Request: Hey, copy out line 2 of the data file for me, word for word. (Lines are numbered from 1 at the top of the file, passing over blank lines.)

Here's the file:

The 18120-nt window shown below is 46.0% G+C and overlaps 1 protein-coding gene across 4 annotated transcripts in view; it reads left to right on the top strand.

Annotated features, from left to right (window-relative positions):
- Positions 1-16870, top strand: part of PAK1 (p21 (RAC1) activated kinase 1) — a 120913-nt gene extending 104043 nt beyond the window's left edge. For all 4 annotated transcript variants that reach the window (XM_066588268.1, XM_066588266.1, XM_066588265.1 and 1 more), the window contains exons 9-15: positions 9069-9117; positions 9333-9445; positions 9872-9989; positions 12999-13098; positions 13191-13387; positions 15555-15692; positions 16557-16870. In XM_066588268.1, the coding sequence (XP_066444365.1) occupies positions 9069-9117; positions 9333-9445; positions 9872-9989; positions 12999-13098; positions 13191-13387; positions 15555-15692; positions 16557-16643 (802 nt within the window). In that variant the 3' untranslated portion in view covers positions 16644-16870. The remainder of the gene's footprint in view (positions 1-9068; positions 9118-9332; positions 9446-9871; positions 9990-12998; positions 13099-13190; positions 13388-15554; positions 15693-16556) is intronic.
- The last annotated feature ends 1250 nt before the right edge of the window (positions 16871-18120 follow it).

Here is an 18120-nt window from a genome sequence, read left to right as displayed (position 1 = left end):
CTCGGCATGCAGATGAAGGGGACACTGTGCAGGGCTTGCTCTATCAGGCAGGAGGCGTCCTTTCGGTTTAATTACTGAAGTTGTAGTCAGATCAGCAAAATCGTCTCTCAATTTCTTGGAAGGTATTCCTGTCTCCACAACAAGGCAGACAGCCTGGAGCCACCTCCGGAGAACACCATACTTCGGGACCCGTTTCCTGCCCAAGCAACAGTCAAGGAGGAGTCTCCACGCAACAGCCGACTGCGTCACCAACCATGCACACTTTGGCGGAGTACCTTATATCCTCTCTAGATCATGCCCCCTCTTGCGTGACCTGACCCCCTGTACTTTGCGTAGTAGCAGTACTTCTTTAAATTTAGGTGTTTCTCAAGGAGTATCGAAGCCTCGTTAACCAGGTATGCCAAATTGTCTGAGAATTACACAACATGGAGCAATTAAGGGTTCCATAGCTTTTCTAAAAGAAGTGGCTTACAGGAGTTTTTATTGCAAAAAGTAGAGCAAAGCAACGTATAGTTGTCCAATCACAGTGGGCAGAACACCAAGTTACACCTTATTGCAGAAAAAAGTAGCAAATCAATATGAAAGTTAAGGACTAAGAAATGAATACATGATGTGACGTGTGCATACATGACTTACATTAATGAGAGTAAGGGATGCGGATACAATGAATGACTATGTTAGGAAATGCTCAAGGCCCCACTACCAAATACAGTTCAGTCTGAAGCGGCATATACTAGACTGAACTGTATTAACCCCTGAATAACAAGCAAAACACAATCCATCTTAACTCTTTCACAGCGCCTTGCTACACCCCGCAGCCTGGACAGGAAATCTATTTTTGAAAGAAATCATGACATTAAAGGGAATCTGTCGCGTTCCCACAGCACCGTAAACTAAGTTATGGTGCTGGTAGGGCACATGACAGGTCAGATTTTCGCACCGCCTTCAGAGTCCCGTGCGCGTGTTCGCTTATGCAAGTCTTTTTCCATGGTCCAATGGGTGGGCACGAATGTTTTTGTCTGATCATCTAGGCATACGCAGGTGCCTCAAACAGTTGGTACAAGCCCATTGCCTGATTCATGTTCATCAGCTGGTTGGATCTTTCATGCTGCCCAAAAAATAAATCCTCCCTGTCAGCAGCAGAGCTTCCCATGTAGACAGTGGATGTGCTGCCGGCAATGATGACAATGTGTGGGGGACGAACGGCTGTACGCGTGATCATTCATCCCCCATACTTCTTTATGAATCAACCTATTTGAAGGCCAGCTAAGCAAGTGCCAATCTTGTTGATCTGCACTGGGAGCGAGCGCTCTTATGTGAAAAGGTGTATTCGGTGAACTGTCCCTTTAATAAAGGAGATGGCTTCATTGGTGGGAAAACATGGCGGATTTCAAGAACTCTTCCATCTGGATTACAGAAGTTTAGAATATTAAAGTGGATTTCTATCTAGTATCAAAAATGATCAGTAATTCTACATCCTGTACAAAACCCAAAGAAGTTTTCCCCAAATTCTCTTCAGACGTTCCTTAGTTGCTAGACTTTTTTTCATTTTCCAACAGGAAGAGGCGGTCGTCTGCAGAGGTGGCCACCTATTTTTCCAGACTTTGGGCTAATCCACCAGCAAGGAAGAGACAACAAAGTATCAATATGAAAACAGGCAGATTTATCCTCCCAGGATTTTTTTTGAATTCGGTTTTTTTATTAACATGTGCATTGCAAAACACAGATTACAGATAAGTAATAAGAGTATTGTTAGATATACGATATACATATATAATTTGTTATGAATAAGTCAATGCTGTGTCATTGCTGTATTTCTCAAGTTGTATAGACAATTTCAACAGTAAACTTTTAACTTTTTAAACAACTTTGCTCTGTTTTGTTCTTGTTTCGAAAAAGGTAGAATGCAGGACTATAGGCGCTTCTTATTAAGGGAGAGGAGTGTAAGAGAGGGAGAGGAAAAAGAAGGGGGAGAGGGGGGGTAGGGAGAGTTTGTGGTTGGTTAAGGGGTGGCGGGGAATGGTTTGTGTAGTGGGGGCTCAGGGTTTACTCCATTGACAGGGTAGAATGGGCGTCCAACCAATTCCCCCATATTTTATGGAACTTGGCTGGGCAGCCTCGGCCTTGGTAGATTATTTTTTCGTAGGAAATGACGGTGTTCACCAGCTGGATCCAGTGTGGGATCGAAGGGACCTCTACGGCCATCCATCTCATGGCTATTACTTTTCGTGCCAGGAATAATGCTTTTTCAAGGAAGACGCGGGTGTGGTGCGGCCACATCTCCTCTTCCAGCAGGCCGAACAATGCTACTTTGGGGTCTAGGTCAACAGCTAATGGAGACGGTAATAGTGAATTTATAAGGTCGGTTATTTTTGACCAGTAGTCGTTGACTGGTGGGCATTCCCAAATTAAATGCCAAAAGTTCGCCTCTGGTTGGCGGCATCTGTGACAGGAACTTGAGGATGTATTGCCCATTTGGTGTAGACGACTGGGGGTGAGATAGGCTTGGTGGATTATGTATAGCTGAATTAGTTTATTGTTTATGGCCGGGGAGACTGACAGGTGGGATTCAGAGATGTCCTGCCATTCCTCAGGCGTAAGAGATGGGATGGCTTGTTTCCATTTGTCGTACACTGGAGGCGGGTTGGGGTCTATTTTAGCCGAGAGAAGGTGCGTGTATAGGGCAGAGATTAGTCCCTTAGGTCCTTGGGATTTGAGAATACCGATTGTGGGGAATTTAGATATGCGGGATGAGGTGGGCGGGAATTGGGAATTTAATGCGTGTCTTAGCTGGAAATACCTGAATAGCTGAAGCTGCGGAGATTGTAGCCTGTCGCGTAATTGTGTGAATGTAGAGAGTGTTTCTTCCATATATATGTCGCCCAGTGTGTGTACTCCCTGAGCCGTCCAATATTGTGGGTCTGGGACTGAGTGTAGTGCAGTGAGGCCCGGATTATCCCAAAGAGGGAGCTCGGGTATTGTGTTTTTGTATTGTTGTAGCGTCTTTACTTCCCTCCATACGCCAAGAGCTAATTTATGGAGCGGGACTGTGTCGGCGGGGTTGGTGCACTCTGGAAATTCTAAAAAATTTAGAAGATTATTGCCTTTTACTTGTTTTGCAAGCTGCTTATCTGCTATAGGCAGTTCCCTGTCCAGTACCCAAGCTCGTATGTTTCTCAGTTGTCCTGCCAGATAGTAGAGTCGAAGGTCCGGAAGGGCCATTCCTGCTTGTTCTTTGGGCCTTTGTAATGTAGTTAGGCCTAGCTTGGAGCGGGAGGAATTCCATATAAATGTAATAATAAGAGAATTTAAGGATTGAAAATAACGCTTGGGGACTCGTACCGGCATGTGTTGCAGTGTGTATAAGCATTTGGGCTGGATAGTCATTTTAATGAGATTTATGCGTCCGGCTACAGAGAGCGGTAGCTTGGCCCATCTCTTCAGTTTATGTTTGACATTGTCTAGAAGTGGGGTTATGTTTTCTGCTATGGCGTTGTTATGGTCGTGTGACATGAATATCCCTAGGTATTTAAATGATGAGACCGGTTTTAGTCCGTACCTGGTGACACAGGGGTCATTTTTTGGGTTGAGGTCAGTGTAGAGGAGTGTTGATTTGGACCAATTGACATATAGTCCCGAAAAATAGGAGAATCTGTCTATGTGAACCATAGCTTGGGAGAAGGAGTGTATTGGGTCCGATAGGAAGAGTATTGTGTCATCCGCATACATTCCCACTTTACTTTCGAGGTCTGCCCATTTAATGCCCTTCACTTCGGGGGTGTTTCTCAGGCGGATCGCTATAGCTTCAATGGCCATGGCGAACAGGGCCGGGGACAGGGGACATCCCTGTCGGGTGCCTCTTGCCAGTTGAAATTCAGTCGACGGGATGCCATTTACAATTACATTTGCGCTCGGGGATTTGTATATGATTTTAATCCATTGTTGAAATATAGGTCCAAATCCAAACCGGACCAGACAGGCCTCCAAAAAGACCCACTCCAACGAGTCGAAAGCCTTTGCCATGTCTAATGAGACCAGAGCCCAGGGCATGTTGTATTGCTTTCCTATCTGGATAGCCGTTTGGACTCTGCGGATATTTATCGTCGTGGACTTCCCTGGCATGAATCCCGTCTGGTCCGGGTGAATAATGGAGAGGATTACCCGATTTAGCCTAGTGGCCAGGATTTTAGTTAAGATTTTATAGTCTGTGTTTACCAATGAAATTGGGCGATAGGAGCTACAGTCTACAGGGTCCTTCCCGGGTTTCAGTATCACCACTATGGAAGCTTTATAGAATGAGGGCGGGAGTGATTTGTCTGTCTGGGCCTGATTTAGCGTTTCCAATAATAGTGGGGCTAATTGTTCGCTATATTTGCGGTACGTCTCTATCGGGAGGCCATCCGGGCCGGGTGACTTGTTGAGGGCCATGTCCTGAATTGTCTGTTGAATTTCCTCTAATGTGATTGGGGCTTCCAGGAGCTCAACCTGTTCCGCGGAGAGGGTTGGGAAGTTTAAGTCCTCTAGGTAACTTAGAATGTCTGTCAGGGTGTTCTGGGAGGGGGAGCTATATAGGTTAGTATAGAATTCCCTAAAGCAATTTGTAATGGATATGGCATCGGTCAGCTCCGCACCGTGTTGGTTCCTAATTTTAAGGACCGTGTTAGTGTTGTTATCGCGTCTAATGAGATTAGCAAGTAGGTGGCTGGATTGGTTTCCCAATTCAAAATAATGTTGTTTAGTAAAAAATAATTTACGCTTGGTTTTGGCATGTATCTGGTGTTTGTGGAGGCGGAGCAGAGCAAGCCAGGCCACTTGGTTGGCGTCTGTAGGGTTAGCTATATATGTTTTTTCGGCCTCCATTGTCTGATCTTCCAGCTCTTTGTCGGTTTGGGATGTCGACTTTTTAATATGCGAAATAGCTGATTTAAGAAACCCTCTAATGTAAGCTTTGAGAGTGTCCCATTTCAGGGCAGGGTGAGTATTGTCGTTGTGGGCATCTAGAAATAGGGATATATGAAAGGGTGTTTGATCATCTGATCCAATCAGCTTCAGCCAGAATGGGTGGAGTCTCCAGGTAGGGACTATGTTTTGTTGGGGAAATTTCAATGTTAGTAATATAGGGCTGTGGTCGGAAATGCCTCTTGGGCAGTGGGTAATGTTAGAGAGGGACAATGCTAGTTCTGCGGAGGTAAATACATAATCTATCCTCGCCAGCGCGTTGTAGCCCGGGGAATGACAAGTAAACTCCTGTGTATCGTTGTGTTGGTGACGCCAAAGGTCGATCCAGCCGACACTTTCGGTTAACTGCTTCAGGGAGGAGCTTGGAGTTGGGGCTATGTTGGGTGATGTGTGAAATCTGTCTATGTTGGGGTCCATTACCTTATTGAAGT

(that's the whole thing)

Annotated features, from left to right (window-relative positions):